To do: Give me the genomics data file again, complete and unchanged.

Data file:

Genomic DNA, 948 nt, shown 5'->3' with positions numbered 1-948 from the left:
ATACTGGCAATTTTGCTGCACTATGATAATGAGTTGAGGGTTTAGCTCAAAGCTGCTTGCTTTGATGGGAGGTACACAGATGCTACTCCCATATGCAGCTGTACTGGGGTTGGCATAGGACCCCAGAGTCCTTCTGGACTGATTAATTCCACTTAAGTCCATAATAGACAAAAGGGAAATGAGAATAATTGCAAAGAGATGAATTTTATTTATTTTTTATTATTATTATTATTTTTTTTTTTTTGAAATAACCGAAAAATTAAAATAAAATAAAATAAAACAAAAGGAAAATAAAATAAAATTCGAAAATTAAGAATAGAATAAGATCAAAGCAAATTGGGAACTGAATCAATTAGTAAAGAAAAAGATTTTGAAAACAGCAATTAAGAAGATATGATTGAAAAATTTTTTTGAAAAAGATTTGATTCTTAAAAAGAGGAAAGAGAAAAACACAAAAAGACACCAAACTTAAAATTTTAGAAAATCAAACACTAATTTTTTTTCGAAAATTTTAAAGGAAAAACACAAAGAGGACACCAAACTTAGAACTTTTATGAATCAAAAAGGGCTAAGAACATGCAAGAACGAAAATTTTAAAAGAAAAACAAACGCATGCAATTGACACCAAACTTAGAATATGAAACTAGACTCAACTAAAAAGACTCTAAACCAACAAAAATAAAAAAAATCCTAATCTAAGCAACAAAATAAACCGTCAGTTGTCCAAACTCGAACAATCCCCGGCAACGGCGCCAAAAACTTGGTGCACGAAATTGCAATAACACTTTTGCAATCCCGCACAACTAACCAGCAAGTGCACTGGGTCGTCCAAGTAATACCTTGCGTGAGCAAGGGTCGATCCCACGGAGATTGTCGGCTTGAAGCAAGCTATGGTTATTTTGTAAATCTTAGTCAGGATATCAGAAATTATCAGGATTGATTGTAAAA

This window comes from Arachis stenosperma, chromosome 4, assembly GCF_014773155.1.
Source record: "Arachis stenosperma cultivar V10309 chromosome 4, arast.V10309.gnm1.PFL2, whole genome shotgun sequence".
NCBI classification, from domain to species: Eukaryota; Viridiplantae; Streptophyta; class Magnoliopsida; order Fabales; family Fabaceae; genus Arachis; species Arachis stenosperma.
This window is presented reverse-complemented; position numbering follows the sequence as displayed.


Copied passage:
Genomic DNA, 948 nt, shown 5'->3' with positions numbered 1-948 from the left:
ATACTGGCAATTTTGCTGCACTATGATAATGAGTTGAGGGTTTAGCTCAAAGCTGCTTGCTTTGATGGGAGGTACACAGATGCTACTCCCATATGCAGCTGTACTGGGGTTGGCATAGGACCCCAGAGTCCTTCTGGACTGATTAATTCCACTTAAGTCCATAATAGACAAAAGGGAAATGAGAATAATTGCAAAGAGATGAATTTTATTTATTTTTTATTATTATTATTATTTTTTTTTTTTTGAAATAACCGAAAAATTAAAATAAAATAAAATAAAACAAAAGGAAAATAAAATAAAATTCGAAAATTAAGAATAGAATAAGATCAAAGCAAATTGGGAACTGAATCAATTAGTAAAGAAAAAGATTTTGAAAACAGCAATTAAGAAGATATGATTGAAAAATTTTTTTGAAAAAGATTTGATTCTTAAAAAGAGGAAAGAGAAAAACACAAAAAGACACCAAACTTAAAATTTTAGAAAATCAAACACTAATTTTTTTTCGAAAATTTTAAAGGAAAAACACAAAGAGGACACCAAACTTAGAACTTTTATGAATCAAAAAGGGCTAAGAACATGCAAGAACGAAAATTTTAAAAGAAAAACAAACGCATGCAATTGACACCAAACTTAGAATATGAAACTAGACTCAACTAAAAAGACTCTAAACCAACAAAAATAAAAAAAATCCTAATCTAAGCAACAAAATAAACCGTCAGTTGTCCAAACTCGAACAATCCCCGGCAACGGCGCCAAAAACTTGGTGCACGAAATTGCAATAACACTTTTGCAATCCCGCACAACTAACCAGCAAGTGCACTGGGTCGTCCAAGTAATACCTTGCGTGAGCAAGGGTCGATCCCACGGAGATTGTCGGCTTGAAGCAAGCTATGGTTATTTTGTAAATCTTAGTCAGGATATCAGAAATTATCAGGATTGATTGTAAAA

This window comes from Arachis stenosperma, chromosome 4, assembly GCF_014773155.1.
Source record: "Arachis stenosperma cultivar V10309 chromosome 4, arast.V10309.gnm1.PFL2, whole genome shotgun sequence".
NCBI classification, from domain to species: Eukaryota; Viridiplantae; Streptophyta; class Magnoliopsida; order Fabales; family Fabaceae; genus Arachis; species Arachis stenosperma.
This window is presented reverse-complemented; position numbering follows the sequence as displayed.